Modern web applications architecture relies on building APIs and microservices in cloud infrastructures. This architecture is the primary standard adopted by the majority of software developers and architects, it also defines the behavior of an application and its entire data flow, but in spite of being effective they end up by bumping into some of the most significant needs of successful apps, scalability.
The Synchronous Gap
Most applications that use microservices and APIs as their primary data flow run the execution of their processes synchronously.
The main issue with synchronous applications is the increase of response time which causes a negative impact in user experience and an increase in the costs with cloud infrastructure, mainly if you’ve adopted a serverless architecture.
Here is an example of a synchronous API receiving a request for adding a new customer:
In this example, upon receiving a request for adding a new customer, the service executes the following actions in sequence:
- Validate the payload data;
- Insert the client in the application core database;
- Insert the client into the analytics database;
- Send a welcome email;
This strategy works, but in the long run with increasing application popularity, you have to deal with the following issues:
- Negative impact on user experience with increased execution time due to a large number of requests.
- Increase in the cloud infrastructure costs due to the allocation of more processing resources.
- The high complexity of code development and maintenance as the development team grows.
To create high-performance applications we can adopt the asynchronous development pattern.
Event-driven microservices to the rescue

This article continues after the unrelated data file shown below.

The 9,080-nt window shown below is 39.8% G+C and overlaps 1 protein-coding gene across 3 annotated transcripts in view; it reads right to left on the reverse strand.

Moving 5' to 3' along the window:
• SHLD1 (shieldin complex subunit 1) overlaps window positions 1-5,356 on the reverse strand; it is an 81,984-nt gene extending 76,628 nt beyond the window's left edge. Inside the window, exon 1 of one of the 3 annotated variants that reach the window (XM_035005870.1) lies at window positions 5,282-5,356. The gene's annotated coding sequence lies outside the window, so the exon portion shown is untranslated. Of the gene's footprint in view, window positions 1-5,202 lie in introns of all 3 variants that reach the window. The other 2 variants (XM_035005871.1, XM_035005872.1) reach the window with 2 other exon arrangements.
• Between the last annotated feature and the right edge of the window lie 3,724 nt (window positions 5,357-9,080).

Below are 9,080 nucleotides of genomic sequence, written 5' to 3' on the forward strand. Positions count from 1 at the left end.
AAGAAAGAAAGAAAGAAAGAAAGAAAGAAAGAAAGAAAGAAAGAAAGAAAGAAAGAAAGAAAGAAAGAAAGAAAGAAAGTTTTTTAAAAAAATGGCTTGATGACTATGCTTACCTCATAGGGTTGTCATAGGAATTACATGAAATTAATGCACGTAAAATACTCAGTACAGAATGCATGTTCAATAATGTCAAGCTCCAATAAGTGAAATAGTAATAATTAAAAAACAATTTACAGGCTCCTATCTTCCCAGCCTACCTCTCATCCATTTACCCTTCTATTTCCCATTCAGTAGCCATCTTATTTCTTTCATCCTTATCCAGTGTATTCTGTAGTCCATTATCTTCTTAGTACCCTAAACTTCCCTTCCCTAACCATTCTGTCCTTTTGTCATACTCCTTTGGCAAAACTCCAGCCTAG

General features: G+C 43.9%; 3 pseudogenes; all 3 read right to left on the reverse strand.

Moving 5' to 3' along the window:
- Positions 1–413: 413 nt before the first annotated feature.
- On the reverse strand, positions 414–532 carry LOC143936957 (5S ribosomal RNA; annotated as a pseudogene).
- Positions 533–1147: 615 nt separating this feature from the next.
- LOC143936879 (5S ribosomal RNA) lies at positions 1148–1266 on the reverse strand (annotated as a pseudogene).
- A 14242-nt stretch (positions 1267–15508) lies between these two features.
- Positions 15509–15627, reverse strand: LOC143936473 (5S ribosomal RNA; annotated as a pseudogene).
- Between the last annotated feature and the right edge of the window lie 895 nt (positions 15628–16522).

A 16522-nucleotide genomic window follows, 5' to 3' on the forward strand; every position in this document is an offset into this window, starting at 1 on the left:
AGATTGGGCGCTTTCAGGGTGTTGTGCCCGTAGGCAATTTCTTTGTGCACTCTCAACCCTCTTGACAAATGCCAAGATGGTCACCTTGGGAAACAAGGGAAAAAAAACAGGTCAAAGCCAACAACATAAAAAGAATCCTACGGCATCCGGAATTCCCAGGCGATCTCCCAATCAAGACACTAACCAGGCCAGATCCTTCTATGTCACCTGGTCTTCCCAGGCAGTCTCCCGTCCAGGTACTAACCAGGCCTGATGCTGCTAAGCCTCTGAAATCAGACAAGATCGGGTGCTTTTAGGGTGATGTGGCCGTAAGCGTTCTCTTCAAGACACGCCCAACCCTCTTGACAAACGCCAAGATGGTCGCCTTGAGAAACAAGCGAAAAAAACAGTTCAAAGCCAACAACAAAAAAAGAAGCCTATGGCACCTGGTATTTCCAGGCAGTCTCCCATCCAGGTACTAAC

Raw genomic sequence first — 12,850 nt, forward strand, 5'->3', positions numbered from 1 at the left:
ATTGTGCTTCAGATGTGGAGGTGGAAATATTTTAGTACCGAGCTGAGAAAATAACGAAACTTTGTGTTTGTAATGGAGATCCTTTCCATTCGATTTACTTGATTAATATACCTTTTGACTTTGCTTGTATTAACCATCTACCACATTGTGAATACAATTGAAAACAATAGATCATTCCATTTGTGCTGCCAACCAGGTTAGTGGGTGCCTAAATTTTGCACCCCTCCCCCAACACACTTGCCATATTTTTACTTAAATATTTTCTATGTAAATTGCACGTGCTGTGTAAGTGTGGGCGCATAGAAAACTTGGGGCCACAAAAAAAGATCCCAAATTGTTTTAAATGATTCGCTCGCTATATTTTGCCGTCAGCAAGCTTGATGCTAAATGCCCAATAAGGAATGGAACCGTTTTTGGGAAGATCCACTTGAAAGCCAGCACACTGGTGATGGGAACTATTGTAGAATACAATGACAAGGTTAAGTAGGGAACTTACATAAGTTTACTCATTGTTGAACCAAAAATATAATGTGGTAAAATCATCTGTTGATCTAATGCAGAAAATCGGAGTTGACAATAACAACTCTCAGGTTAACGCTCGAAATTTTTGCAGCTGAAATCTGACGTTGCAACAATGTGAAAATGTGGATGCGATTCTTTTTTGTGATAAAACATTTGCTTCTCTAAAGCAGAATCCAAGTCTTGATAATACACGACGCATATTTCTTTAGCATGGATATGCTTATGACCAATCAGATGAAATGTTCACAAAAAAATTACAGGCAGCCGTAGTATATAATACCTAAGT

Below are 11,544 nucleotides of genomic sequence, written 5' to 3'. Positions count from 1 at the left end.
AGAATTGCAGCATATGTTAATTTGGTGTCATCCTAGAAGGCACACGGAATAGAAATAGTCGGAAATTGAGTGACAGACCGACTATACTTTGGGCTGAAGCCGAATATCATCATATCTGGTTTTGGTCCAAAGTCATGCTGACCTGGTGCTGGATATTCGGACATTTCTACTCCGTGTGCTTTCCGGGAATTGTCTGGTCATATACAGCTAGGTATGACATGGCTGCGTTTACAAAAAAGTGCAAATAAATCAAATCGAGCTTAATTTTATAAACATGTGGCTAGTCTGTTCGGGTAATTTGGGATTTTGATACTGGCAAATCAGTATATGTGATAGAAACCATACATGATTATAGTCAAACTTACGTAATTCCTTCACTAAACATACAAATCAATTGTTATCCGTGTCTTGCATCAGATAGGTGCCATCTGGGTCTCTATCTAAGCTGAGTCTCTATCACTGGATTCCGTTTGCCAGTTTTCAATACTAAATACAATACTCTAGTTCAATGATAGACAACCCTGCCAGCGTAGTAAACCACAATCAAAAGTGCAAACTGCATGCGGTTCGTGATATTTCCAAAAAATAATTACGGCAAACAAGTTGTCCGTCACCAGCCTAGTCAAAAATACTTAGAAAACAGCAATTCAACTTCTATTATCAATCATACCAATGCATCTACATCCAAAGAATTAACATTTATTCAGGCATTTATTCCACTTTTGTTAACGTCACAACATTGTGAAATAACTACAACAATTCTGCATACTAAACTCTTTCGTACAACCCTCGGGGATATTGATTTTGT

Event-driven microservices are asynchronous by definition when adopting an event-oriented architecture, the developer should think about which triggers should perform actions.
A trigger can be a page view; an insert into a database or even an API call.
Actions are asynchronous and started with a trigger that can be anything from saving information in a database entity to calling another API. They could also run new triggers, this way event-driven microservices allows the creation of a reactive application.
In the previous example, we had an API request to create a new customer, consider this as an event trigger.
Upon receiving the “New Customer” trigger, the service executes the following actions:
- Validate the payload data;
- Insert the customer into the application’s core database;
- Emit a new asynchronous event called “user-created” then return a response to the client;
In this model, we isolate the minimum necessary operations for creating a new customer; any other actions are processed asynchronously in a new event.
By taking these actions, we improved the application response time and optimized the customer experience.
If you want to keep your analytics database on Google Cloud Platform your application database in Amazon RDS and your APIs on Digital Ocean servers, an event-driven architecture is the best way to integrate all of these platforms.
Adopting a multi-cloud environment means being ready to make use of the best available technologies, but you should be aware of the following:
- Disparate tools, consoles, and Technologies: Keeping track of all your services statuses may be painful.
- Expertise requirements: Each cloud platform has its technology and patterns, studying each one of these technologies thoroughly before implementing is mandatory.
- Operational Costs: The charging method of each cloud platform can also vary, you should get a deep dive in understanding all the possibilities of charging.
Auditing, controlling and ensuring the delivery of all events between different platforms can be a painful process and consume a considerable amount of development time. To gain speed and security in this development process, take a look at the Reactivehub development tools.
Event-driven microservices bring a new way of thinking about application architecture; they are incredibly configurable; fits in any product that should be scalable from the beginning and are ready for the new multi-cloud demands of modern high-performance applications.